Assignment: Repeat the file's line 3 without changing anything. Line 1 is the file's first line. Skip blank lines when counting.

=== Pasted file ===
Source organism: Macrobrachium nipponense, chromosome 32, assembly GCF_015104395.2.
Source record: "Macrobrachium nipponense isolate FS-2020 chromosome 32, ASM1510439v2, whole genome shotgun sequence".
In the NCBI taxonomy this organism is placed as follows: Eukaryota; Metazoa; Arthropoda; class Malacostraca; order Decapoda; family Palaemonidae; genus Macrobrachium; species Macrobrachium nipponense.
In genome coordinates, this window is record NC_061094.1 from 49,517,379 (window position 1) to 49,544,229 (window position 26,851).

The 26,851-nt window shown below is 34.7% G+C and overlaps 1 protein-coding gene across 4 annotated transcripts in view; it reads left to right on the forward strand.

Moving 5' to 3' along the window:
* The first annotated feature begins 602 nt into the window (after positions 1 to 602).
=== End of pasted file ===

In the NCBI taxonomy this organism is placed as follows: Eukaryota; Metazoa; Arthropoda; class Malacostraca; order Decapoda; family Palaemonidae; genus Macrobrachium; species Macrobrachium nipponense.